The Lisbon Treaty, which came into force in December 2009, reinforced the legitimacy of regional and local players (subsidiarity) and of the European Union’s territorial approach (territorial cohesion).
According to the Territorial Agenda 2020, which was approved in May 2011 under Hungary’s presidency by the European ministers responsible for spatial planning and territorial development, territorial cooperation initiatives must be focused on long-term territorial cohesion objectives, based on the experience of the Interreg and the integrated macro-regional strategies, such as the pioneering initiatives in the Baltic Sea and Danube regions.
COHESION POLICY 2014-2020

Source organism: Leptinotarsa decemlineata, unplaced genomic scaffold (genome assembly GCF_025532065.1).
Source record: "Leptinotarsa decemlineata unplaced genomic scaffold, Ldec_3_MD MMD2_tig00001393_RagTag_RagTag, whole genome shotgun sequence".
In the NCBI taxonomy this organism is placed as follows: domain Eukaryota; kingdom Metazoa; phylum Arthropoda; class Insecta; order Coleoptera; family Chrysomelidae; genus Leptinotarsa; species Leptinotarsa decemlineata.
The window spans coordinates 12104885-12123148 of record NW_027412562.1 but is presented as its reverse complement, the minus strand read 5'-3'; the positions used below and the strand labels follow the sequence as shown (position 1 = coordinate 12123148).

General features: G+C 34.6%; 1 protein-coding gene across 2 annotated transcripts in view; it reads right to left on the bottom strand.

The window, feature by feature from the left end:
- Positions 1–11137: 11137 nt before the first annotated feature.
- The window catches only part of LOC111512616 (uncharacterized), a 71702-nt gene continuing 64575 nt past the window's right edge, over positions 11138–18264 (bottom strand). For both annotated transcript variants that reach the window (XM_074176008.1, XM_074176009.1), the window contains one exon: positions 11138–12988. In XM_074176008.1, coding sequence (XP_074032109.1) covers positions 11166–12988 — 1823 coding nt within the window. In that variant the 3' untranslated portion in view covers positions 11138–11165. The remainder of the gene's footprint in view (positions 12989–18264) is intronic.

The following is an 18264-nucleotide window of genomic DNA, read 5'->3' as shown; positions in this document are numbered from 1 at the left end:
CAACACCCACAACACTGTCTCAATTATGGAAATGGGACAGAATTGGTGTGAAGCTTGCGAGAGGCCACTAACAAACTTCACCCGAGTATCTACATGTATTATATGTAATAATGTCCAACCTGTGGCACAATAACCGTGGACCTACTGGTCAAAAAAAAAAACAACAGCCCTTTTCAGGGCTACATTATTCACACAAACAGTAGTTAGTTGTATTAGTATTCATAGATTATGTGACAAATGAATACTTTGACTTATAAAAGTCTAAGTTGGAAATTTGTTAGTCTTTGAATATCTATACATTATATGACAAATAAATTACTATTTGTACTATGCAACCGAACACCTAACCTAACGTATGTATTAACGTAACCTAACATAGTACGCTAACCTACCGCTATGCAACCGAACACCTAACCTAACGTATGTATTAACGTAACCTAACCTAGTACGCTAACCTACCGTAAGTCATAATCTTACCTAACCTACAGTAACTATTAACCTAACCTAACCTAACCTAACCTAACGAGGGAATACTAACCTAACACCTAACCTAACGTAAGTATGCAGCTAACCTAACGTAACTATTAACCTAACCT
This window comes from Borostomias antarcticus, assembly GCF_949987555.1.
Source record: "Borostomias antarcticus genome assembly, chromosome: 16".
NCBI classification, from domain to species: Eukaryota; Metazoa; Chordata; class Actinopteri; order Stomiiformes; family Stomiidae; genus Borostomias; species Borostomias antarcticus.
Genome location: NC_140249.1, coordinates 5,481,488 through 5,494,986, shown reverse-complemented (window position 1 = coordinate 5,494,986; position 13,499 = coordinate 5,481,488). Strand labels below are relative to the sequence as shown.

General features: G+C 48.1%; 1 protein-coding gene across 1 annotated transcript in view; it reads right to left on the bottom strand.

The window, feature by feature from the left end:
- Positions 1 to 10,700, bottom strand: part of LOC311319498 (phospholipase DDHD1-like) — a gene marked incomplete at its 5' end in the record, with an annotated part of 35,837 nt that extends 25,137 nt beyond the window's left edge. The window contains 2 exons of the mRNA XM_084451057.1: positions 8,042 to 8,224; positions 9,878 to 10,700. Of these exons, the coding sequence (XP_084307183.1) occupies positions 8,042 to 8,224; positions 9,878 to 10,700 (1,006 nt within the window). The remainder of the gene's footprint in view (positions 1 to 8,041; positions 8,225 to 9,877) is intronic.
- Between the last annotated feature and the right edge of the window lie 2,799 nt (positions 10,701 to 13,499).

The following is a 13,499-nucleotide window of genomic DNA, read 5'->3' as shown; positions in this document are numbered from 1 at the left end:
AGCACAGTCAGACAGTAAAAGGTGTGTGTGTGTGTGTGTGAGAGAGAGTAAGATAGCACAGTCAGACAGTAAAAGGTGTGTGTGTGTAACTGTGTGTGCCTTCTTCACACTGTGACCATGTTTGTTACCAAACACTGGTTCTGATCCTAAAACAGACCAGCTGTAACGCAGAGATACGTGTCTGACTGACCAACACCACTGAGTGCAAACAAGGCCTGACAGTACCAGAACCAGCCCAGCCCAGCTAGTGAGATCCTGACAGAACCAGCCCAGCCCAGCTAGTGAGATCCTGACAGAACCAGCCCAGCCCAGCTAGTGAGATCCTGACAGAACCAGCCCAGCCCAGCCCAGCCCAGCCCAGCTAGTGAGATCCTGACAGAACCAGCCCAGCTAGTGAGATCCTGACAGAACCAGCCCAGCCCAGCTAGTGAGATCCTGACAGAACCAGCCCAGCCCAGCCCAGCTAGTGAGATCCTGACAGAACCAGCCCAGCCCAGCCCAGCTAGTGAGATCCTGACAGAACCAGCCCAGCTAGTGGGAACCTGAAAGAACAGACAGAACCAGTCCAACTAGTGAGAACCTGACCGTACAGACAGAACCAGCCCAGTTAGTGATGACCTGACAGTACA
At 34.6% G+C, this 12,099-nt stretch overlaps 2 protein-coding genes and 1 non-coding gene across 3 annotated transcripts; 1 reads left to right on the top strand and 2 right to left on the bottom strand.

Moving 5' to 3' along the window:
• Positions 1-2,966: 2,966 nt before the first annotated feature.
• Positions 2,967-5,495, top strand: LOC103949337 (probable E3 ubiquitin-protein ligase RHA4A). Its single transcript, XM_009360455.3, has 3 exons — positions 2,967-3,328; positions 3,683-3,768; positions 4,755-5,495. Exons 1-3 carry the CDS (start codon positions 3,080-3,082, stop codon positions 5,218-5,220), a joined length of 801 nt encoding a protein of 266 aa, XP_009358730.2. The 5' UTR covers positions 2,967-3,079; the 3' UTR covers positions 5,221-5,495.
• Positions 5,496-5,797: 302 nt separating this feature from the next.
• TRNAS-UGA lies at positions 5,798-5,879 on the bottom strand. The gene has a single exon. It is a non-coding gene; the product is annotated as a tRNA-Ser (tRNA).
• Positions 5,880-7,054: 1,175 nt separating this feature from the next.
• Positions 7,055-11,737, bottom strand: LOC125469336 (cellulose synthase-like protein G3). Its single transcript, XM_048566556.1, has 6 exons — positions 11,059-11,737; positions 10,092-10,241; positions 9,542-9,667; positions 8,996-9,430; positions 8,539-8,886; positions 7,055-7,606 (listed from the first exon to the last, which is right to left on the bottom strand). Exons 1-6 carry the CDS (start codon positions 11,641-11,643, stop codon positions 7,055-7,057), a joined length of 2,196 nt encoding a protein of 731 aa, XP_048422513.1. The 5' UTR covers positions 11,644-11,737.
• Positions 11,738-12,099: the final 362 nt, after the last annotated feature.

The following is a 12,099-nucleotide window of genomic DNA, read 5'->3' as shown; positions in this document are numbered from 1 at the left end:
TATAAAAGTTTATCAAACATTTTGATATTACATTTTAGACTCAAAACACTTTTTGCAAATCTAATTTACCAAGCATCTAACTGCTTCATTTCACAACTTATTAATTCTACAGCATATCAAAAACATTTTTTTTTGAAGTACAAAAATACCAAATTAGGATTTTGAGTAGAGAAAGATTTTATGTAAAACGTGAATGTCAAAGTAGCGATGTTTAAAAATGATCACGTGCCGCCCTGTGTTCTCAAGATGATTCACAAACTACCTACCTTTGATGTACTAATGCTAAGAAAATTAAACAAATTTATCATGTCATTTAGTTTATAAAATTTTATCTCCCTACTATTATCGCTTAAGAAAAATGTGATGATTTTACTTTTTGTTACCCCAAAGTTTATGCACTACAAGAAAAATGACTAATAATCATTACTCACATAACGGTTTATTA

For the 2014-2020 period, the Cohesion policy is structured around two major objectives: "Investment for growth and jobs" and "European Territorial Cooperation".
The architecture of the cohesion policy for this programming period consists of:
- European Regulations,
- a European strategy document, the Common Strategic Framework,
- Binding documents between Member States and the EU, the Partnership Agreements,
- and programme structuring documents, the Operational Cooperation Programmes.
The Regulations relating to the 2014-2020 cohesion policy were adopted on 17 December 2013:
- a regulation laying down common provisions (CPR), which introduces 11 thematic objectives,
- a European Regional Development Fund (ERDF) regulation,
- a European Social Fund (ESF) regulation,
- for the first time, a separate regulation for European Territorial Cooperation (ETC),
- and an EGTC regulation, amending the 2006 regulation (European Grouping of Territorial Cooperation),
- a European Agricultural Fund for Rural Development (EAFRD) regulation,
- a Cohesion Fund regulation.